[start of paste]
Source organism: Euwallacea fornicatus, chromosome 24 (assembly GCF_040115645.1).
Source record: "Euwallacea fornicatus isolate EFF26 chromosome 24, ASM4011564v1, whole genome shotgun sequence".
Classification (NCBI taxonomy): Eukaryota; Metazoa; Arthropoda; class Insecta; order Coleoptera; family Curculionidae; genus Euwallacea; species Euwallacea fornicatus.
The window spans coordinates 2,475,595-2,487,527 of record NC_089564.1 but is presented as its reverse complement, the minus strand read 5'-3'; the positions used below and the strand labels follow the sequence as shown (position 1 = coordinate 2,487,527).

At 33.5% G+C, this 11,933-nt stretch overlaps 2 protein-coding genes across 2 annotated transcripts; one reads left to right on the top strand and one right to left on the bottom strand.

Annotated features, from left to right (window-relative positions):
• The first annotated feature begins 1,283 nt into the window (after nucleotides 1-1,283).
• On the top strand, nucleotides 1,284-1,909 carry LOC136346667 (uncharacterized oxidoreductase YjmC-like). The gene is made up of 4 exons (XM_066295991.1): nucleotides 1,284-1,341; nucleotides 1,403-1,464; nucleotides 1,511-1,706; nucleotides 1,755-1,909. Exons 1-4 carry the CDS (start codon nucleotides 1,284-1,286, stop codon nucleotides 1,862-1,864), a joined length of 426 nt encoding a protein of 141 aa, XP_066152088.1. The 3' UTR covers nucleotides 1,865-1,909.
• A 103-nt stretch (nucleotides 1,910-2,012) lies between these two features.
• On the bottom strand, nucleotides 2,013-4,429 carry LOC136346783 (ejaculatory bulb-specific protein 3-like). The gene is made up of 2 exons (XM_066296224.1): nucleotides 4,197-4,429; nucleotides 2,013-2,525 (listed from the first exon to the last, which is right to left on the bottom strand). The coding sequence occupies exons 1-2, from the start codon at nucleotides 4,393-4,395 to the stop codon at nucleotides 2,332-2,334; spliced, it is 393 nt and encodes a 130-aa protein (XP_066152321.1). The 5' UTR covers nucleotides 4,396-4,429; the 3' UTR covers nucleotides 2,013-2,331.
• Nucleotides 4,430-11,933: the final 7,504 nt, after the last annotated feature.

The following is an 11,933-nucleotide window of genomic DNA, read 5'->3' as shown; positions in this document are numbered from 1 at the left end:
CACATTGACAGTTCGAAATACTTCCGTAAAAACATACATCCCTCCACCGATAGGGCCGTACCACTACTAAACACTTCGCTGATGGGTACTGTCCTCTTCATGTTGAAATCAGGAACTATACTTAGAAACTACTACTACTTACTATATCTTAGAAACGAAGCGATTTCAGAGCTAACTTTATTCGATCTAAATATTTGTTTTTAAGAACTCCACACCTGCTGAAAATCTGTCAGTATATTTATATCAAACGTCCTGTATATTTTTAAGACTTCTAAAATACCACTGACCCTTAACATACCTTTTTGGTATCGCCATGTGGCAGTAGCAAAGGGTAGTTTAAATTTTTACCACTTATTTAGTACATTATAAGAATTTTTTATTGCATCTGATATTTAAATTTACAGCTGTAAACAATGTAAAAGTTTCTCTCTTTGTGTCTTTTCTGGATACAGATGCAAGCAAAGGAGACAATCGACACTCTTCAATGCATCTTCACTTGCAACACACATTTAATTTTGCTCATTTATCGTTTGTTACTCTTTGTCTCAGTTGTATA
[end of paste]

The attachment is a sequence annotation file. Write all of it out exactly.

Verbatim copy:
Source organism: Euwallacea fornicatus, chromosome 24 (assembly GCF_040115645.1).
Source record: "Euwallacea fornicatus isolate EFF26 chromosome 24, ASM4011564v1, whole genome shotgun sequence".
Classification (NCBI taxonomy): Eukaryota; Metazoa; Arthropoda; class Insecta; order Coleoptera; family Curculionidae; genus Euwallacea; species Euwallacea fornicatus.
The window spans coordinates 2,475,595-2,487,527 of record NC_089564.1 but is presented as its reverse complement, the minus strand read 5'-3'; the positions used below and the strand labels follow the sequence as shown (position 1 = coordinate 2,487,527).

At 33.5% G+C, this 11,933-nt stretch overlaps 2 protein-coding genes across 2 annotated transcripts; one reads left to right on the top strand and one right to left on the bottom strand.

Annotated features, from left to right (window-relative positions):
• The first annotated feature begins 1,283 nt into the window (after nucleotides 1-1,283).
• On the top strand, nucleotides 1,284-1,909 carry LOC136346667 (uncharacterized oxidoreductase YjmC-like). The gene is made up of 4 exons (XM_066295991.1): nucleotides 1,284-1,341; nucleotides 1,403-1,464; nucleotides 1,511-1,706; nucleotides 1,755-1,909. Exons 1-4 carry the CDS (start codon nucleotides 1,284-1,286, stop codon nucleotides 1,862-1,864), a joined length of 426 nt encoding a protein of 141 aa, XP_066152088.1. The 3' UTR covers nucleotides 1,865-1,909.
• A 103-nt stretch (nucleotides 1,910-2,012) lies between these two features.
• On the bottom strand, nucleotides 2,013-4,429 carry LOC136346783 (ejaculatory bulb-specific protein 3-like). The gene is made up of 2 exons (XM_066296224.1): nucleotides 4,197-4,429; nucleotides 2,013-2,525 (listed from the first exon to the last, which is right to left on the bottom strand). The coding sequence occupies exons 1-2, from the start codon at nucleotides 4,393-4,395 to the stop codon at nucleotides 2,332-2,334; spliced, it is 393 nt and encodes a 130-aa protein (XP_066152321.1). The 5' UTR covers nucleotides 4,396-4,429; the 3' UTR covers nucleotides 2,013-2,331.
• Nucleotides 4,430-11,933: the final 7,504 nt, after the last annotated feature.

The following is an 11,933-nucleotide window of genomic DNA, read 5'->3' as shown; positions in this document are numbered from 1 at the left end:
CACATTGACAGTTCGAAATACTTCCGTAAAAACATACATCCCTCCACCGATAGGGCCGTACCACTACTAAACACTTCGCTGATGGGTACTGTCCTCTTCATGTTGAAATCAGGAACTATACTTAGAAACTACTACTACTTACTATATCTTAGAAACGAAGCGATTTCAGAGCTAACTTTATTCGATCTAAATATTTGTTTTTAAGAACTCCACACCTGCTGAAAATCTGTCAGTATATTTATATCAAACGTCCTGTATATTTTTAAGACTTCTAAAATACCACTGACCCTTAACATACCTTTTTGGTATCGCCATGTGGCAGTAGCAAAGGGTAGTTTAAATTTTTACCACTTATTTAGTACATTATAAGAATTTTTTATTGCATCTGATATTTAAATTTACAGCTGTAAACAATGTAAAAGTTTCTCTCTTTGTGTCTTTTCTGGATACAGATGCAAGCAAAGGAGACAATCGACACTCTTCAATGCATCTTCACTTGCAACACACATTTAATTTTGCTCATTTATCGTTTGTTACTCTTTGTCTCAGTTGTATA